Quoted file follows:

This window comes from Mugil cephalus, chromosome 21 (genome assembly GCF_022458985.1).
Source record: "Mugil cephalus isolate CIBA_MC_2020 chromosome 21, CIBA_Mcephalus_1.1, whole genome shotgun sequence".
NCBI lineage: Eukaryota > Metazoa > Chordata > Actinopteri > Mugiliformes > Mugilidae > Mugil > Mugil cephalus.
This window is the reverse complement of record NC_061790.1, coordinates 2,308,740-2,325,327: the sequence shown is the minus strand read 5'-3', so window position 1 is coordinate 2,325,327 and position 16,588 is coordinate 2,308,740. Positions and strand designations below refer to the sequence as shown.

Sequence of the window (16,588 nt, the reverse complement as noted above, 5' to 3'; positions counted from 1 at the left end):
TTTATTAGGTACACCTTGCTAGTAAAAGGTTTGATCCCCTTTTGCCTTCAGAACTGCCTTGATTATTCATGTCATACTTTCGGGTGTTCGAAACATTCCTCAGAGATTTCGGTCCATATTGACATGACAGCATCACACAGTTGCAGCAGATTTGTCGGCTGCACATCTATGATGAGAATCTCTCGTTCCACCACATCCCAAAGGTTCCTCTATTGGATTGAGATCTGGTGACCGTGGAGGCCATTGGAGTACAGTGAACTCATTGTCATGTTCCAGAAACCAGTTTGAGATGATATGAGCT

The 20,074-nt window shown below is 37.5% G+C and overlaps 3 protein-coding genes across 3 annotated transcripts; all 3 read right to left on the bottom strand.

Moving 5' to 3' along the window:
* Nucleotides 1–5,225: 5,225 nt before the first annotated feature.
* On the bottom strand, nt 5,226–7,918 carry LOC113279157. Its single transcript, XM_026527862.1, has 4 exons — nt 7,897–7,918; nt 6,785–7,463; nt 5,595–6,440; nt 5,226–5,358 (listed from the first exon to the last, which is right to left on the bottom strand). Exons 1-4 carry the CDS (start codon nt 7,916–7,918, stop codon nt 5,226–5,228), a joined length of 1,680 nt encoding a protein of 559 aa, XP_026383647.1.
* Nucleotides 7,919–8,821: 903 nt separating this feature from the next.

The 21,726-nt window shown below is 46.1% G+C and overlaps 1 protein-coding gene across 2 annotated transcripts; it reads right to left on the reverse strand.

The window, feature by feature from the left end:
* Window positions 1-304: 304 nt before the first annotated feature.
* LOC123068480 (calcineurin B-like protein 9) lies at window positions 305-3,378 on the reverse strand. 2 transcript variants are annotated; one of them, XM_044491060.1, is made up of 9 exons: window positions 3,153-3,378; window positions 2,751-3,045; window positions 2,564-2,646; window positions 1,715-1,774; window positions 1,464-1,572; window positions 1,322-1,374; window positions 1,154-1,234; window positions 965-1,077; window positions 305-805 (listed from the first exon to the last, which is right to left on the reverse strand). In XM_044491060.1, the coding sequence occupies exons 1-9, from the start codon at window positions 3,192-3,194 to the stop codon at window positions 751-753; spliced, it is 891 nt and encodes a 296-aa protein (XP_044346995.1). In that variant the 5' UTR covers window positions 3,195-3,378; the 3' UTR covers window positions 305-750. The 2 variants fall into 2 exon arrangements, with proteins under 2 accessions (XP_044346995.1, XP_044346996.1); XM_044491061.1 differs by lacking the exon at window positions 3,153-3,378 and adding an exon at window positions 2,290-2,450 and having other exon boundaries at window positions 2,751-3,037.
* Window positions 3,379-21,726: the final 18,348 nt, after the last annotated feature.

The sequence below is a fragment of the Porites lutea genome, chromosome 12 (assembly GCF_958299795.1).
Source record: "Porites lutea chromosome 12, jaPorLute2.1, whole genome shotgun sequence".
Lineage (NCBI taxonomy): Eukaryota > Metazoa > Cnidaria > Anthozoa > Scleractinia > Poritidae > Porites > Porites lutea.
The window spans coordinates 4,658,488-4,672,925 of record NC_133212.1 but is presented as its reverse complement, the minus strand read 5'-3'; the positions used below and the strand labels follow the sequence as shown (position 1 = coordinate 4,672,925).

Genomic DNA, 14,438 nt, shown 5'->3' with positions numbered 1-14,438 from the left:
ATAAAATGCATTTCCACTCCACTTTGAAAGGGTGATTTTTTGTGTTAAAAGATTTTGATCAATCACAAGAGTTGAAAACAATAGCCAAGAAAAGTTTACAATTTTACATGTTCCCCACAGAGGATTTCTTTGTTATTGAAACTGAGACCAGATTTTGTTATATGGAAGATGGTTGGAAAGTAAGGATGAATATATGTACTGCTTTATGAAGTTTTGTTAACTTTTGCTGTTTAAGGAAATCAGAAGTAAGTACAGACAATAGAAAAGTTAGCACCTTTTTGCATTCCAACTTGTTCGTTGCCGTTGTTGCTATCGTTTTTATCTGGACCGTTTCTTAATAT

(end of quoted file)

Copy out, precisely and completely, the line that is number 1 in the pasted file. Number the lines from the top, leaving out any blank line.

This window comes from Mugil cephalus, chromosome 21 (genome assembly GCF_022458985.1).